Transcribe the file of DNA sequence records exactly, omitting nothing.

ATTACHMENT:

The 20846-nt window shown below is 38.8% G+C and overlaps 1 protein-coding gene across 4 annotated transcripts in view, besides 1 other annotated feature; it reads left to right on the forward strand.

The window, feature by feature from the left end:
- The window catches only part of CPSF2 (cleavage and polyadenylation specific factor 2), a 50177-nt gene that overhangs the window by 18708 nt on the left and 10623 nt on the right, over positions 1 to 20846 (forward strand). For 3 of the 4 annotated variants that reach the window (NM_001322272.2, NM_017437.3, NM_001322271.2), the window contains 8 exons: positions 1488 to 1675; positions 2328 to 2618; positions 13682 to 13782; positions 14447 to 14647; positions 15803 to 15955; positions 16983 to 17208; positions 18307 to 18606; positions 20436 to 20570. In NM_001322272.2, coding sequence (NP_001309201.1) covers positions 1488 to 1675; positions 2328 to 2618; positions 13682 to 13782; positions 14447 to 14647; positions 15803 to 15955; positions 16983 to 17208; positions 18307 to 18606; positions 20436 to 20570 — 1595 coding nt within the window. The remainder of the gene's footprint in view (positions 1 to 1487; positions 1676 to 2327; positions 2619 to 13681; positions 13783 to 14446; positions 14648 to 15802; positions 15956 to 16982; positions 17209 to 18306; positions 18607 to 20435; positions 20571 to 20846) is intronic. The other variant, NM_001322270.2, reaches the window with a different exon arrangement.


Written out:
The 20846-nt window shown below is 38.8% G+C and overlaps 1 protein-coding gene across 4 annotated transcripts in view, besides 1 other annotated feature; it reads left to right on the forward strand.

The window, feature by feature from the left end:
- The window catches only part of CPSF2 (cleavage and polyadenylation specific factor 2), a 50177-nt gene that overhangs the window by 18708 nt on the left and 10623 nt on the right, over positions 1 to 20846 (forward strand). For 3 of the 4 annotated variants that reach the window (NM_001322272.2, NM_017437.3, NM_001322271.2), the window contains 8 exons: positions 1488 to 1675; positions 2328 to 2618; positions 13682 to 13782; positions 14447 to 14647; positions 15803 to 15955; positions 16983 to 17208; positions 18307 to 18606; positions 20436 to 20570. In NM_001322272.2, coding sequence (NP_001309201.1) covers positions 1488 to 1675; positions 2328 to 2618; positions 13682 to 13782; positions 14447 to 14647; positions 15803 to 15955; positions 16983 to 17208; positions 18307 to 18606; positions 20436 to 20570 — 1595 coding nt within the window. The remainder of the gene's footprint in view (positions 1 to 1487; positions 1676 to 2327; positions 2619 to 13681; positions 13783 to 14446; positions 14648 to 15802; positions 15956 to 16982; positions 17209 to 18306; positions 18607 to 20435; positions 20571 to 20846) is intronic. The other variant, NM_001322270.2, reaches the window with a different exon arrangement.